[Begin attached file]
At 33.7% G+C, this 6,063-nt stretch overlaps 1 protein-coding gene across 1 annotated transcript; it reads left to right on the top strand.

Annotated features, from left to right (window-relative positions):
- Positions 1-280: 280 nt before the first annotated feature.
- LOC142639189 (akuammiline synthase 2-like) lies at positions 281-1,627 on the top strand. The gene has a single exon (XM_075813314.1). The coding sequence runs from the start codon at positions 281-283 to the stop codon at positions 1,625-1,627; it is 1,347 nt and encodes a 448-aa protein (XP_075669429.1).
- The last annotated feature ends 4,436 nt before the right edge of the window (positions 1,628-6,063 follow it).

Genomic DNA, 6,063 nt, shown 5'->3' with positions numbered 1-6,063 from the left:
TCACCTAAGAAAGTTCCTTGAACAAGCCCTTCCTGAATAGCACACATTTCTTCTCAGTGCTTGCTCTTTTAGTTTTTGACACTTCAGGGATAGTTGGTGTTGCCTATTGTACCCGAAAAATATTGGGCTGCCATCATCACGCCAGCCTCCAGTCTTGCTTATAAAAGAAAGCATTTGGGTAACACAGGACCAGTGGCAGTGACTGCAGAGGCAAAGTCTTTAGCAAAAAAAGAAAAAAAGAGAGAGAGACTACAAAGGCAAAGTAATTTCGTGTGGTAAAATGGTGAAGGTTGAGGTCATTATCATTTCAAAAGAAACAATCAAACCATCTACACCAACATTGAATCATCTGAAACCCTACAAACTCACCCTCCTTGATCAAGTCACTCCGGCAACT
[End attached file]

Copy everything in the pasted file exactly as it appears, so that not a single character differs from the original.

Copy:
At 33.7% G+C, this 6,063-nt stretch overlaps 1 protein-coding gene across 1 annotated transcript; it reads left to right on the top strand.

Annotated features, from left to right (window-relative positions):
- Positions 1-280: 280 nt before the first annotated feature.
- LOC142639189 (akuammiline synthase 2-like) lies at positions 281-1,627 on the top strand. The gene has a single exon (XM_075813314.1). The coding sequence runs from the start codon at positions 281-283 to the stop codon at positions 1,625-1,627; it is 1,347 nt and encodes a 448-aa protein (XP_075669429.1).
- The last annotated feature ends 4,436 nt before the right edge of the window (positions 1,628-6,063 follow it).

Genomic DNA, 6,063 nt, shown 5'->3' with positions numbered 1-6,063 from the left:
TCACCTAAGAAAGTTCCTTGAACAAGCCCTTCCTGAATAGCACACATTTCTTCTCAGTGCTTGCTCTTTTAGTTTTTGACACTTCAGGGATAGTTGGTGTTGCCTATTGTACCCGAAAAATATTGGGCTGCCATCATCACGCCAGCCTCCAGTCTTGCTTATAAAAGAAAGCATTTGGGTAACACAGGACCAGTGGCAGTGACTGCAGAGGCAAAGTCTTTAGCAAAAAAAGAAAAAAAGAGAGAGAGACTACAAAGGCAAAGTAATTTCGTGTGGTAAAATGGTGAAGGTTGAGGTCATTATCATTTCAAAAGAAACAATCAAACCATCTACACCAACATTGAATCATCTGAAACCCTACAAACTCACCCTCCTTGATCAAGTCACTCCGGCAACT